Hello and welcome to the details of Virus gives rise to ‘Amicable Barter Community’ in Dubai and now with the details
Nevin Al Sukari - Abu Dhabi - In less than 48 hours since the ABCD Page got published, 1,000 already joined, digital marketing manager Cesar Julius Parroco Jr. said on Sunday.
Mariecar Jara-Puyod, Senior Reporter
The tough and virulent SARS-CoV2 has indeed added “new norm” in the glossary.
SARS-CoV2 also brings back memories when a group of Sophomore high school girls hastily consumed their packed lunches as they preferred to exchange with one another gifted, purchased and personally-designed stationeries with matching envelopes out of old calendars and magazines.
That bartering dates back to the olden times even as the first coins accepted as the form of payment goes back to 600 B.C. in the kingdom known as Lydia in today’s Turkey.
Out of COVID19 and in Dubai comes the ABCD or the Amicable Barter Community in Dubai.
This reporter got wound of it on Thursday evening upon a friend’s invitation through Facebook. She passed it on to several friends early Friday morning. In less than five minutes, four had signed up.
“We are happy that in less than 48 hours since we published the ABCD Page, 1,000 already joined,” Digital Marketing manager Cesar Julius Parroco Jr. said on Sunday.
Parroco is from Bacolod City, Negros Occidental in Western Visayas Philippines. He and his wife, Lou have lived and worked in Dubai for 23 years now with their third culture teeners.
He added: “In less than 48 hours, we have seen many done deals of bartering.”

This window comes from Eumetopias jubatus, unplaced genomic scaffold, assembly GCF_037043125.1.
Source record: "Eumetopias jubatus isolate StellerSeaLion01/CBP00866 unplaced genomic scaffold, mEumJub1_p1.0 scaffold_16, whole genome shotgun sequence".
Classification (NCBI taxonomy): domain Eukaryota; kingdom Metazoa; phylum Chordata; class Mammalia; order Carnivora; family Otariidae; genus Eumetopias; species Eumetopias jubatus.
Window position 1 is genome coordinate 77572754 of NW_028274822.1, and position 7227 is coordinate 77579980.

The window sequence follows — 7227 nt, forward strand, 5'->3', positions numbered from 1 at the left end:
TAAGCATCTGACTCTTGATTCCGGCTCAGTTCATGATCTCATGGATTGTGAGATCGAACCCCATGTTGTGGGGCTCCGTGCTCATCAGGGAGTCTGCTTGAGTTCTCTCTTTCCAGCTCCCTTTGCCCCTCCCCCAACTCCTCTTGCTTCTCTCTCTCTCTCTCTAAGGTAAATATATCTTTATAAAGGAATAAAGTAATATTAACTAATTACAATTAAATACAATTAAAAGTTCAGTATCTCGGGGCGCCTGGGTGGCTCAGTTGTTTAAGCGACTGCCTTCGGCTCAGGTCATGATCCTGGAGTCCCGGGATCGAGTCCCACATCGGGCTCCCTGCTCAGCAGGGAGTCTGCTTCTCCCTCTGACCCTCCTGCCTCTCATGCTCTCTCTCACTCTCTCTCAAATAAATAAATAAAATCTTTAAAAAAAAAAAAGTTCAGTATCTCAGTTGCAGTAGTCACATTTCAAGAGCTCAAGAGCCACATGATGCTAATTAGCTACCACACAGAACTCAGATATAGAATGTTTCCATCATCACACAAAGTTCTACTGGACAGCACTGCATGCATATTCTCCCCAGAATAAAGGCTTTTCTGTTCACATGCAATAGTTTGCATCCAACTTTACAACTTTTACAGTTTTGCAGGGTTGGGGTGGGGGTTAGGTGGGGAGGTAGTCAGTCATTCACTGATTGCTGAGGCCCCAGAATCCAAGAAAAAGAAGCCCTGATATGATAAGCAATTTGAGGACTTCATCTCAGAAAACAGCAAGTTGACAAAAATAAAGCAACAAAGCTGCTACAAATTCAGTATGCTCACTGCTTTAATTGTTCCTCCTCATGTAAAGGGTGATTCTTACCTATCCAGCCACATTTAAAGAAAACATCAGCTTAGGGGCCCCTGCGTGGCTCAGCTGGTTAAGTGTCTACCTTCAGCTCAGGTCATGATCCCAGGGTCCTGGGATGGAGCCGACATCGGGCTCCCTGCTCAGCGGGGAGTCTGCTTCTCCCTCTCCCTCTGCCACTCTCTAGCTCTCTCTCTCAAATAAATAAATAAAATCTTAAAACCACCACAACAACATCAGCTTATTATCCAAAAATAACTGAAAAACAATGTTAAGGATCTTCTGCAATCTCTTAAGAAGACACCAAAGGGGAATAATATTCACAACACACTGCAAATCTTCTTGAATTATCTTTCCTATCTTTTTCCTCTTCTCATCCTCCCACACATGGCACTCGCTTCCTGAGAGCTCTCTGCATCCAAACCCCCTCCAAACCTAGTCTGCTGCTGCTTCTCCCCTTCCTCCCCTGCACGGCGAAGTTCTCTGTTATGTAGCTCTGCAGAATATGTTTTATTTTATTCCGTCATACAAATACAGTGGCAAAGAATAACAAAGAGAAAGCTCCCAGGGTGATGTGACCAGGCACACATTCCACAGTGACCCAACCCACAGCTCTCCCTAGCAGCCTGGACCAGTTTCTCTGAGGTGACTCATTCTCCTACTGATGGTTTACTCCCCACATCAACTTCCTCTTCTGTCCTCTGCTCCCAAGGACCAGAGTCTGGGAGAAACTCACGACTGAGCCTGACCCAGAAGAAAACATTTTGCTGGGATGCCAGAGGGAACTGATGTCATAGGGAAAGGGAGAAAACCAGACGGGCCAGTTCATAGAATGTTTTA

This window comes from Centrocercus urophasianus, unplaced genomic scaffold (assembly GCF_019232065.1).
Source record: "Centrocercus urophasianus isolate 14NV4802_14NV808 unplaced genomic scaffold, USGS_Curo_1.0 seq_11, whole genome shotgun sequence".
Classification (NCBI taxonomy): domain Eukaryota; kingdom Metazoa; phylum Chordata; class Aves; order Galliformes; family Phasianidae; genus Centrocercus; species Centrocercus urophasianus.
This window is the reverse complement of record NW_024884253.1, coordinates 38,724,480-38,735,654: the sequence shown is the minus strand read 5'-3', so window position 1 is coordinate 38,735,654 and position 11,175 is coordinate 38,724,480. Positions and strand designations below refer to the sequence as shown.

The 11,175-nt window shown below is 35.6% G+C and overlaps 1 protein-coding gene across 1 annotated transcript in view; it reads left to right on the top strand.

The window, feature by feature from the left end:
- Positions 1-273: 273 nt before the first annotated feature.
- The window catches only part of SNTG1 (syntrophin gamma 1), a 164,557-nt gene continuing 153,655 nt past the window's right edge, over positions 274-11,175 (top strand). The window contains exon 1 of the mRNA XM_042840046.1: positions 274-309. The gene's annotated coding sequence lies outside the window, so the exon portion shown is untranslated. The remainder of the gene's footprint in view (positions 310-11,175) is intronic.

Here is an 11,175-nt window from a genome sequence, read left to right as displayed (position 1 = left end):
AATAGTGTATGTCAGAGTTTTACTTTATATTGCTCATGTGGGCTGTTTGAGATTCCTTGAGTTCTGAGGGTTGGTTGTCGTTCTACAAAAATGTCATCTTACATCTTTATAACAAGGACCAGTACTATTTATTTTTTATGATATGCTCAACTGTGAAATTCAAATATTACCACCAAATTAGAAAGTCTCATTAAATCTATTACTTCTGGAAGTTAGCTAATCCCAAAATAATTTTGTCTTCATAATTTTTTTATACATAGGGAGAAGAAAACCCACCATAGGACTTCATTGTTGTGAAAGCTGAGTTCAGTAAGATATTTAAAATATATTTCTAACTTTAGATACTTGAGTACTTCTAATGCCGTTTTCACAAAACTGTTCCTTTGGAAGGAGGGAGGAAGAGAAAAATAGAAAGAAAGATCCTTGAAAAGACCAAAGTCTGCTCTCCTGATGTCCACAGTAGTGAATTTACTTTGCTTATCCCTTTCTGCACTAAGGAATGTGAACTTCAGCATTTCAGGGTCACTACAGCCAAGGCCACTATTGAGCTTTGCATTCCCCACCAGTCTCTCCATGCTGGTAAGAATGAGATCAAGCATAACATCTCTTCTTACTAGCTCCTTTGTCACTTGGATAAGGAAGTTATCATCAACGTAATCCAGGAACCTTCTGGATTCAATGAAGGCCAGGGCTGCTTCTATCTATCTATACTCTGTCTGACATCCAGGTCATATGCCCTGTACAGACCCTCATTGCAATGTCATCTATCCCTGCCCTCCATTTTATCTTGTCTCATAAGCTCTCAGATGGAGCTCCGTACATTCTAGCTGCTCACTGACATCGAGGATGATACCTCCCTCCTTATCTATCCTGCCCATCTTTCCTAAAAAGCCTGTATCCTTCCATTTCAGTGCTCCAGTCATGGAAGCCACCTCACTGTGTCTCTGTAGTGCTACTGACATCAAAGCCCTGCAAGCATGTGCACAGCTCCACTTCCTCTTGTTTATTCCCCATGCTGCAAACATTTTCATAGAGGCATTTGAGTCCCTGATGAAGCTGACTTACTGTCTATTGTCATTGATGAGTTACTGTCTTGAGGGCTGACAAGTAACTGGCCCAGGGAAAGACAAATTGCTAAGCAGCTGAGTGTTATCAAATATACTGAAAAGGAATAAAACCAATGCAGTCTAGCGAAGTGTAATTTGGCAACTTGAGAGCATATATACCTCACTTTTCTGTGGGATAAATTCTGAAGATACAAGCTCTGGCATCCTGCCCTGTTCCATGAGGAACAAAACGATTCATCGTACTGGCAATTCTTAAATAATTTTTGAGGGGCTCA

“Nakakatuwa nga po (It sure is gladdening),” Sharjah housewife, Maria Drake, said.
Drake had visited the page “several times” since early Friday morning: “It seems like a good group. A good resource for used items and better alternative to second hand.”
Consider these: a pink guitar for five bags of five-kilogramme (kg) rice to be distributed to the sudden unemployed due to the pandemic; indoor plants for two kgs of glutinous rice or some cans of coconut milk which eventually was churned into the sweet and creamy Biko, a favorite Filipino afternoon snack or dessert; a wall clock for a basket of fruits, and a bottle of Achara, Filipino pickled papaya for a canned meat, “among others.”
Parroco who followed Lou in Dubai in Dec. 1997 hoping he would “bring her home for good” after two months, attributed the online barter concept to her.
It was last April-when the “new norm” took over the world-that Lou did a special project for their “needy” countrymen back home due to the lockdown that consequently was tagged as “enhanced community quarantine” particularly in the entire Luzon island.
Lou traded for rice through Facebook Live 20 of her “favourite branded” bags and trinkets.
The Parrocos consequently were able to send back home rice for 700 families.
Parroco said it was their kin and friends from the US and “friends of friends of friends” from all over the globe which encouraged them to carry out the bartering project online in the UAE.
“We reflected upon their suggestion. It took us some bit of time because we wanted to ensure that we would not be violating any local laws,” he added.
The couple who moderates the system with another Bacolodnon and Dubai resident, Ji Jarder, also factored in the safety protocols.
Artist-entrepreneur Jarder joined for the “good cause; especially nowadays when cash flows are limited. It is a way where both ends meet; without spending your last penny.”
Sharjah housewife Leah May Fallorina said: “You do not need money or cash to obtain anything you might need by exchanging things sitting around your house which others may need or want more than you do.”
ABCD joiners and members have to adhere to a set of rules which includes the exclusion of unlawful/unlicensed/bogus items; the thorough disinfection of second hand goods; no membership fees; and no cash nor business deals.
“We encourage members to be honest and respectful,” said Parroco, hopeful that this bartering community cascades to other nationalities across the UAE.
“We reckon, getting acquainted with the bartering system. People should not wait for another disaster to strike and sweep all away their cash,” he concluded.
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